Hitchens often repeated this same idea in his talks. I don’t know why Hitchens thought that the mere existence of a creator with a plan makes us objects in a cruel experiment. It depends on whether the creator and his plan is good or evil. Hitchens might believe that any sort of metaphysical constraint or accountability that is more supreme than his power of choice is unbearable and that it represents a “celestial dictatorship” as he was also fond of saying. But this is mere assertion, and it actually seems to beg the question in favour of atheism, by assuming precisely that any constraint on our choices or any higher accountability is automatically bad. The idea that we are created sick and commanded to be well only applies to a particular way of conceiving the Doctrine of Original Sin, or Ancestral Sin. If I’m right it was originally formulated by Augustine. Adam sinned and the rest of humanity is born under the curse of Adam’s sin. In other words, every person is born sinful. There are theological problems with this doctrine, and even though it is a widespread Christian belief, it is not the only one Christians adhere to. In other words, this is not the only Christian belief and Hitchens’ point does not disprove or invalidate the doctrine. Also, even if you assume ancestral sin, it is not God who created humanity evil; it is humanity who corrupted humanity. By saying that God creates us sick, it clearly misrepresents the doctrine.
“Name me an ethical statement made or an action performed by a believer that could not have been made or performed by a non-believer.”
I don’t think there is much to argue with here, except to say that if this statement is true, its truth is trivial. To say that it is possible for atheists to hold moral beliefs and do moral actions does not imply that atheism is true or even that most atheists are good people.
“Human decency is not derived from religion. It precedes it.”
The set of universal moral values are actually quite few, and it certainly could not support most of the moral notions that we have in the West. The notion of human rights is very recent and developed only in one culture ( even if it was later disseminated or adopted by other cultures). If you think that compassion for the poor and weak is a universal aspect of human decency, you don’t even need to exit your own cultural heritage to see that this is false. Read Greek and Roman philosophers on compassion. You must also read about how cruel the Roman and Medieval worlds could be. We know that there were child sacrificing cults in the ancient Semitic world, and we know that South American civilizations practiced human sacrifice until right before the colonial period (i.e. before Western values were mostly adopted by South American cultures). Pre-Christian Scandinavia also practiced human sacrifice. Thinking that it is moral intuition or sentiments that provide us with our morality reveals someone who either doesn’t know much history or hasn’t really processed what they have read.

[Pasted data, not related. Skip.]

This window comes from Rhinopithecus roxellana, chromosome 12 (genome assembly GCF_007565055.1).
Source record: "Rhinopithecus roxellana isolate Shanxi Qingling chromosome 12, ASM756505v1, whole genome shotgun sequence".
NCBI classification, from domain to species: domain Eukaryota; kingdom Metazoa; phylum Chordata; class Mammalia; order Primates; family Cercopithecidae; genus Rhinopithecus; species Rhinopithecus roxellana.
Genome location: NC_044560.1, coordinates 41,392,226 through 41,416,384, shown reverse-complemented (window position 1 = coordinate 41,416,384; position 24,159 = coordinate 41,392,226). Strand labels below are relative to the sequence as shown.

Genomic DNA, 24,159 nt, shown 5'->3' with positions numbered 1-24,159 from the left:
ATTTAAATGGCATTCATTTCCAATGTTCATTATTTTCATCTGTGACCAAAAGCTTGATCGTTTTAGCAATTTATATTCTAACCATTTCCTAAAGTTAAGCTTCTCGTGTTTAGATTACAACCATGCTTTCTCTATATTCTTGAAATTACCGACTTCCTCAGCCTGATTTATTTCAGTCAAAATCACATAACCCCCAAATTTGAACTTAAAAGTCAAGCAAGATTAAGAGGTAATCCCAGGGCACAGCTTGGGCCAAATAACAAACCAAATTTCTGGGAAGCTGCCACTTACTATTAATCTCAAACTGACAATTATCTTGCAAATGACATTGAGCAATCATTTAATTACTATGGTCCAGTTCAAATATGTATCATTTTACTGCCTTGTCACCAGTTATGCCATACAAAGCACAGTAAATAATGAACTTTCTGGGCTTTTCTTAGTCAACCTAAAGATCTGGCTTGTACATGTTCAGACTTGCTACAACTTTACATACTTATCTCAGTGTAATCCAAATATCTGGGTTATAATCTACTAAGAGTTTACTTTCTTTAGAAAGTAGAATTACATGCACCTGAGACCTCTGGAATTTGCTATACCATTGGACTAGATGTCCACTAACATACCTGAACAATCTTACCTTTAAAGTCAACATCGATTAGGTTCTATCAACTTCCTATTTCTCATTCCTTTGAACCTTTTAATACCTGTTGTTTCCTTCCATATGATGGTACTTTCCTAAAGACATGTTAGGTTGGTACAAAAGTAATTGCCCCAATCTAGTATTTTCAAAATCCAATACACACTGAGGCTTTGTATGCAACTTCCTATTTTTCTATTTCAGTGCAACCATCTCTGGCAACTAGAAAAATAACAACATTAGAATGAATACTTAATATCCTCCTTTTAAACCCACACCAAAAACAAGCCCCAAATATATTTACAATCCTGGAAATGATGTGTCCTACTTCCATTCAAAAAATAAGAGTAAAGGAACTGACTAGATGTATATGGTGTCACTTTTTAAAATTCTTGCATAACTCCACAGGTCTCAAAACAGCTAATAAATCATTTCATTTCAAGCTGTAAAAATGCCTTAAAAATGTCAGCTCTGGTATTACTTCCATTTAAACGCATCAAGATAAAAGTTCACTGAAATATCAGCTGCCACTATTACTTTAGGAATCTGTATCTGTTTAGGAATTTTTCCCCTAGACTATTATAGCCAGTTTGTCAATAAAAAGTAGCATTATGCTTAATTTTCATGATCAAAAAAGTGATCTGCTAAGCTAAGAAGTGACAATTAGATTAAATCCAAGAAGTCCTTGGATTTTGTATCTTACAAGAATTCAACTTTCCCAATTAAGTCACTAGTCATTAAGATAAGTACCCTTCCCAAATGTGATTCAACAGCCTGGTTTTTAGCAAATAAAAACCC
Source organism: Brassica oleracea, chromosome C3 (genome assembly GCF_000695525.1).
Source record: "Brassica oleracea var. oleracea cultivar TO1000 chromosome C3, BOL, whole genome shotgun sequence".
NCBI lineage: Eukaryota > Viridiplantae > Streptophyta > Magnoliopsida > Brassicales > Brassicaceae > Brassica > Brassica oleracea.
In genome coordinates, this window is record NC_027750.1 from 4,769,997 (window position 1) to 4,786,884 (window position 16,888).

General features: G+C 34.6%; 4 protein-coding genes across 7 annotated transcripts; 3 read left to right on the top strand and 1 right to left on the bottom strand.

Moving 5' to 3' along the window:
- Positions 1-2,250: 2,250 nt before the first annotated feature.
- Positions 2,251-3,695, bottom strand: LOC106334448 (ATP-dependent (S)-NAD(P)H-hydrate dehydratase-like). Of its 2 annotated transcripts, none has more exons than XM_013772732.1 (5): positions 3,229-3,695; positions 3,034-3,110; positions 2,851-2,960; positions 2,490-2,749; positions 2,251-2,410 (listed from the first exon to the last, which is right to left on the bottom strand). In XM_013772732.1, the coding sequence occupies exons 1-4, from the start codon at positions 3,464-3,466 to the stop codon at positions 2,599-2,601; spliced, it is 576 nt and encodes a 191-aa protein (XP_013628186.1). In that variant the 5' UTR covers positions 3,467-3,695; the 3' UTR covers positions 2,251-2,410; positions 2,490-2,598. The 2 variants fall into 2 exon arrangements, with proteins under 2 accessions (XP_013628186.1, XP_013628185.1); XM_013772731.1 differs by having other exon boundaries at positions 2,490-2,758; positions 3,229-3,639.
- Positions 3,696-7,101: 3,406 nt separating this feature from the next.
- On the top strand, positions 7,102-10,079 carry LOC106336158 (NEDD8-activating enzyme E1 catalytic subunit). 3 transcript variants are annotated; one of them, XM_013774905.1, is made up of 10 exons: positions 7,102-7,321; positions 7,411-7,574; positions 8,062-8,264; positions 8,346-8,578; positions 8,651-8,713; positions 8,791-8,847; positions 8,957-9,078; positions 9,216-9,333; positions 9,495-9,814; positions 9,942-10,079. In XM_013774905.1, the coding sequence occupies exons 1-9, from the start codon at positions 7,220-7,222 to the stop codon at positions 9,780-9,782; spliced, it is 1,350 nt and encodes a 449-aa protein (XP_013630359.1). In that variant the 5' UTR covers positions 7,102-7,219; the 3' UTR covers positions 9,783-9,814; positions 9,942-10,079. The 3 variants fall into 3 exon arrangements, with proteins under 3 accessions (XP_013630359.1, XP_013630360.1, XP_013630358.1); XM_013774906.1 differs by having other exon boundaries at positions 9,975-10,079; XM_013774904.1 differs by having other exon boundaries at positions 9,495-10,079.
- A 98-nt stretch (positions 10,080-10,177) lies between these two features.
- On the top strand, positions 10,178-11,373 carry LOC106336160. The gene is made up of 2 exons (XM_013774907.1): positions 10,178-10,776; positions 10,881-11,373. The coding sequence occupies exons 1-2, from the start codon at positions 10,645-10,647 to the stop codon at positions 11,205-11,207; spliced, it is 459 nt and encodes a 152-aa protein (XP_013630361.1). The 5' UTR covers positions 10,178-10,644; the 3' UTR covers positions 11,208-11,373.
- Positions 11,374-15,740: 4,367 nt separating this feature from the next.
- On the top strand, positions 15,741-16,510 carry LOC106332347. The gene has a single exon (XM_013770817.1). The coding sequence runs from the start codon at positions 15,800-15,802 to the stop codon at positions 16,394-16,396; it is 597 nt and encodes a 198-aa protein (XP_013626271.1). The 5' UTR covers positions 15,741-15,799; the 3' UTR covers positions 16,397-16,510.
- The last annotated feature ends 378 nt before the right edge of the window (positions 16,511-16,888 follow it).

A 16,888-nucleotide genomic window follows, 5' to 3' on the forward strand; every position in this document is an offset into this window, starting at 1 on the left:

“If religious instruction were not allowed until the child had attained the age of reason, we would be living in a quite different world.”
I’m sure there is truth to this, but it seems based on the commonly repeated New Atheist talking point that religion has mostly to do with what your parents believe. Once again, if it is true, it is uncertain what it is supposed to imply. It certainly doesn’t imply that Christianity or any specific religion is false. It is probably true that belief in certain scientific truths would have been concentrated in the Western World in the 17th and 18th centuries. Does it mean anything if someone were to say “ You only believe in the law of gravitation because your teachers taught you! Ha!” Is this supposed to be a significant point? Pretty much all of our knowledge is gained through authority figures such as teachers and parents when we are young. But is it true that Christianity is mainly spread from parents to children. Some thought beyond the present should reveal how wrong this is. If religion is mainly transferred from parents to children, it is mystery how Christianity became the largest religion in the world and crosses cultural and national barriers. Do New Atheists truly believe this happened mainly through reproduction? (Those poor Christian women.) Indeed, if religion was mainly transferred through parents, then Christianity should still be mostly concentrated in the Middle East and the Mediterranean world.
“The four most over-rated things in life are champagne, lobster, anal sex, and picnics.”
I like picnics.
All in all, Hitchens sometimes said profound things. But his talent lay in turning a phrase, more than in making an argument.